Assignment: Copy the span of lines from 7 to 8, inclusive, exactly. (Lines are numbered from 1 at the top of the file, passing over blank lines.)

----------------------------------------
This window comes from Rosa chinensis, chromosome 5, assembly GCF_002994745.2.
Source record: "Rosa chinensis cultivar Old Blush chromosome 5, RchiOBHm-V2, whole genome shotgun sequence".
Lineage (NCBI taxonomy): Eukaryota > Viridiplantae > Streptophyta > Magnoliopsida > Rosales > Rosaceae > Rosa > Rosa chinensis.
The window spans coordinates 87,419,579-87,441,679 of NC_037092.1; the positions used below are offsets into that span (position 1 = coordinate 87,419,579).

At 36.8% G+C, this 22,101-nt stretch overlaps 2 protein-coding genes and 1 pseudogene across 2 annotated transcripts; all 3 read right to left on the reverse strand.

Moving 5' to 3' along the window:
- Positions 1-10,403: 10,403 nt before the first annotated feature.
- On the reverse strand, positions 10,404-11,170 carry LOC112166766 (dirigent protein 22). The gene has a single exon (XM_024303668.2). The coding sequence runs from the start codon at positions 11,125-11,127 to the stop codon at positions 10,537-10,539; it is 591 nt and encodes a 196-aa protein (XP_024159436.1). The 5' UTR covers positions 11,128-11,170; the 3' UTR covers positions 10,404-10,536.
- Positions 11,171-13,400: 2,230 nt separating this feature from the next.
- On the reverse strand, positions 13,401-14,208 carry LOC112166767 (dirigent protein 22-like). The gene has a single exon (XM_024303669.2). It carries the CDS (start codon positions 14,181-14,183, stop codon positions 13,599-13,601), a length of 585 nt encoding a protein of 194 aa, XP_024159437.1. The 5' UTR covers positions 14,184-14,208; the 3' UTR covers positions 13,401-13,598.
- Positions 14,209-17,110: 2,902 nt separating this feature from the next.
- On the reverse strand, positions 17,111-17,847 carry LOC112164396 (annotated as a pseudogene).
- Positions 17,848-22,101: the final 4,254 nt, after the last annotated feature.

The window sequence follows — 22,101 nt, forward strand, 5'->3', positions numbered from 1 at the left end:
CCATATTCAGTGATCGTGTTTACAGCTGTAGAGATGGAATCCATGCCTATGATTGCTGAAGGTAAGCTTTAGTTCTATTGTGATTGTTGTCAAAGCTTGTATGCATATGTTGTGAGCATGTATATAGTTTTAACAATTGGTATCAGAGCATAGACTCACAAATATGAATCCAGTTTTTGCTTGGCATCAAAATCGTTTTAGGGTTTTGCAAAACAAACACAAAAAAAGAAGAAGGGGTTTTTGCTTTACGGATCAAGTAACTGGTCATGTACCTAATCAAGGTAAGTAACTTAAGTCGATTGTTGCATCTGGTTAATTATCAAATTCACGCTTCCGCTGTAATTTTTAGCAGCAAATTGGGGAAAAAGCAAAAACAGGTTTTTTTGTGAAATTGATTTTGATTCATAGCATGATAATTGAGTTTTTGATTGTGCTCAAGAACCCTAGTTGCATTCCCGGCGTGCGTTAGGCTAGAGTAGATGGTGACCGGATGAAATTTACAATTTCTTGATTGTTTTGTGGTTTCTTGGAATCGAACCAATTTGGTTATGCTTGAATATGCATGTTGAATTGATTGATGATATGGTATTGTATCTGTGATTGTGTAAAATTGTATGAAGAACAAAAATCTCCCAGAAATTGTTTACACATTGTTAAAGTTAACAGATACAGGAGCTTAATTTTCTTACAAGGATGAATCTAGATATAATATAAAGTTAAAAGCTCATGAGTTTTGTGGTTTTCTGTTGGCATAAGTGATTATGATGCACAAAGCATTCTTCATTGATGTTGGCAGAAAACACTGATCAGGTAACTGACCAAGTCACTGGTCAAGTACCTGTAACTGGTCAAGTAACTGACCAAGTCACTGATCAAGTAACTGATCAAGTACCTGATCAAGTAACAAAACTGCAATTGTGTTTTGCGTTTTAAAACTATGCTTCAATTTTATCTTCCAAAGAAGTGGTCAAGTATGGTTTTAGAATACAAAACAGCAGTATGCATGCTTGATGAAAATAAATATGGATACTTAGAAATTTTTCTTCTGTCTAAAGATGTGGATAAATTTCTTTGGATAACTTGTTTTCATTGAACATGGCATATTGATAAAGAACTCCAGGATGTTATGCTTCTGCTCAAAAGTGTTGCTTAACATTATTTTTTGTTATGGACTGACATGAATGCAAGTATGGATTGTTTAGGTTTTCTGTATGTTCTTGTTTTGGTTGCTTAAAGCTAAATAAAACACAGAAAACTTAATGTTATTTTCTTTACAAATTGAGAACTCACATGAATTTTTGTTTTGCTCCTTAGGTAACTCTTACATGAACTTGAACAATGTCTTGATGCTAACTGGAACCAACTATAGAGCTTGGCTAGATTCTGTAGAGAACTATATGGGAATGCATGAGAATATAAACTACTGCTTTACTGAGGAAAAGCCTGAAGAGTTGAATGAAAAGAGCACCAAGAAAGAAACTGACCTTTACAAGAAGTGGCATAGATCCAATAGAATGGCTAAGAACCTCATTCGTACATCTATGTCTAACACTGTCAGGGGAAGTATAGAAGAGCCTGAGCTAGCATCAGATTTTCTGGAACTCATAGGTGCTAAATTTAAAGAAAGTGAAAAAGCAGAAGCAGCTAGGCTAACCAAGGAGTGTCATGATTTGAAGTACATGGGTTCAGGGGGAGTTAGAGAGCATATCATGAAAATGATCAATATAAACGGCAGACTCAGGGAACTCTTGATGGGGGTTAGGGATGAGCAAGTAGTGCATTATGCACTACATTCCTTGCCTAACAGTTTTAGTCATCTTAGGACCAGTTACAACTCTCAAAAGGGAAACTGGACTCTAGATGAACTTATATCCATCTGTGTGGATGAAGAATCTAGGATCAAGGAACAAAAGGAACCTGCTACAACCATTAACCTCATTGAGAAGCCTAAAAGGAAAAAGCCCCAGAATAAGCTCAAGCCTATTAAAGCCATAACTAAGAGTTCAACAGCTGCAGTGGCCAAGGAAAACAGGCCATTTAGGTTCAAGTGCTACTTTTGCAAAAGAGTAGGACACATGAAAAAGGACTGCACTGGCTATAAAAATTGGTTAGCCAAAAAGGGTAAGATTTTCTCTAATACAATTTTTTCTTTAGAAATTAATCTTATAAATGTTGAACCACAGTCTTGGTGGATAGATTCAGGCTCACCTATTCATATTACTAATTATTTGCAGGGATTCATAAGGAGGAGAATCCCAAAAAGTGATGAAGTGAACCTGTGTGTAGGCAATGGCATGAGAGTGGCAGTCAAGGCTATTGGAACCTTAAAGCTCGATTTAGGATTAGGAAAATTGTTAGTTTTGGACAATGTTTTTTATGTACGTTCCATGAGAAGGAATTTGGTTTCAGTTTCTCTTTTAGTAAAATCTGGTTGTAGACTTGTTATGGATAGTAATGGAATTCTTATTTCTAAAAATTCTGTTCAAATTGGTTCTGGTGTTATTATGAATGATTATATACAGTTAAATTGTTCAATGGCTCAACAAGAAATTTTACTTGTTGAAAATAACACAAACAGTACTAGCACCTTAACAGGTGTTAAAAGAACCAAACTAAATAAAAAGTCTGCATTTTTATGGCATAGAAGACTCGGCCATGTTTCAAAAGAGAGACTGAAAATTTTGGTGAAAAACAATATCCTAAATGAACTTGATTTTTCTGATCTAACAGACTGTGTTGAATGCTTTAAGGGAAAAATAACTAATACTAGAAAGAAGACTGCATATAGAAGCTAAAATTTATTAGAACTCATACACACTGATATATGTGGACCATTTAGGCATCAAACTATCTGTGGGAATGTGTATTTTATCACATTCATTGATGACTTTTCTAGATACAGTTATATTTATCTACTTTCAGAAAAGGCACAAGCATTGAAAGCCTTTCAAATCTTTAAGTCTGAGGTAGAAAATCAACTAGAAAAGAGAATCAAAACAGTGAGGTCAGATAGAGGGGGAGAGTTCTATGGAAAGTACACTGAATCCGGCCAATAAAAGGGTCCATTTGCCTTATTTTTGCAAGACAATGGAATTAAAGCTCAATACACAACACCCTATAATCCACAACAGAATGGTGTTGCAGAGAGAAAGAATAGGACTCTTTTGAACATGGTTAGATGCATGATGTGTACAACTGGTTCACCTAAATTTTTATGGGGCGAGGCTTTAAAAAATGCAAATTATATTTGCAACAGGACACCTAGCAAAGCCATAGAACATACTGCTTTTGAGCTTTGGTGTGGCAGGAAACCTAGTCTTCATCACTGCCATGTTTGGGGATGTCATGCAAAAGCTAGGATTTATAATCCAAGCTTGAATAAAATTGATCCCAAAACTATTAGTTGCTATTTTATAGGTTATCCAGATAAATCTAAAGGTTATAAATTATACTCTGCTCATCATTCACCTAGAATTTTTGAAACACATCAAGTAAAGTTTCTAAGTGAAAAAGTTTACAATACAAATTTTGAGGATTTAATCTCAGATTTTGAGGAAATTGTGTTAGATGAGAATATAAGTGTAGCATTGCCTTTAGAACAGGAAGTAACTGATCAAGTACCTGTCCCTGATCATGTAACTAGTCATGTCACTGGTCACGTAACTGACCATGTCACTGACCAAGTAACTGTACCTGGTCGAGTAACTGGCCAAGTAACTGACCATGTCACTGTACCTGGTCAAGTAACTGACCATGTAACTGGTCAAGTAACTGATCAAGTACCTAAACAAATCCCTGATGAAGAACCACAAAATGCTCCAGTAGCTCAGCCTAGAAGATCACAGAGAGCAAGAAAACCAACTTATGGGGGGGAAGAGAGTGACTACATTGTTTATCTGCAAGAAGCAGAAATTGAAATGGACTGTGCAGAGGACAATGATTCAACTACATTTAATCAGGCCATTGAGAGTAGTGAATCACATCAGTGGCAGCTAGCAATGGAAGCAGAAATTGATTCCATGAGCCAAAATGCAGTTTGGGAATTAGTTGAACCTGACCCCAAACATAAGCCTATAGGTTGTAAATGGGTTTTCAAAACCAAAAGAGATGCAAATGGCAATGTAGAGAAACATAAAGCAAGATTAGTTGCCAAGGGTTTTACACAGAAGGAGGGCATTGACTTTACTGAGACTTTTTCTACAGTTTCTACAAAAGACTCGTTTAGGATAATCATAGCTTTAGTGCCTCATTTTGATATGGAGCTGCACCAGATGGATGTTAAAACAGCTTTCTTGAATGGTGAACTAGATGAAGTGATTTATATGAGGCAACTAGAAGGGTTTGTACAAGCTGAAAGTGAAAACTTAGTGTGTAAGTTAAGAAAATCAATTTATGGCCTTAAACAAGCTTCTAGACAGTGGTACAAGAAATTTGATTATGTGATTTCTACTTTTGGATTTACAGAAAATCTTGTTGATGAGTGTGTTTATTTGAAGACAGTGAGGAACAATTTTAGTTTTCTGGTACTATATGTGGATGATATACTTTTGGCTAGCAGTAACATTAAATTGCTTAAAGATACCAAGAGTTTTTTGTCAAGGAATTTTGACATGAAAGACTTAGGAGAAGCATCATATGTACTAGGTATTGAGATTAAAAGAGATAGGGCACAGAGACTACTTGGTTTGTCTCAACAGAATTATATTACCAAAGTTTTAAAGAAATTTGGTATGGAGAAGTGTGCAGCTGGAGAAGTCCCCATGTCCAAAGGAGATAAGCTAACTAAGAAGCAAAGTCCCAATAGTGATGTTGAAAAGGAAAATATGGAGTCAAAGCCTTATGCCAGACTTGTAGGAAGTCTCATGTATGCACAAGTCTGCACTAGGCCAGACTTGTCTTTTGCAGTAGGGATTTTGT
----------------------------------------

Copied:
- Positions 1-10,403: 10,403 nt before the first annotated feature.
- On the reverse strand, positions 10,404-11,170 carry LOC112166766 (dirigent protein 22). The gene has a single exon (XM_024303668.2). The coding sequence runs from the start codon at positions 11,125-11,127 to the stop codon at positions 10,537-10,539; it is 591 nt and encodes a 196-aa protein (XP_024159436.1). The 5' UTR covers positions 11,128-11,170; the 3' UTR covers positions 10,404-10,536.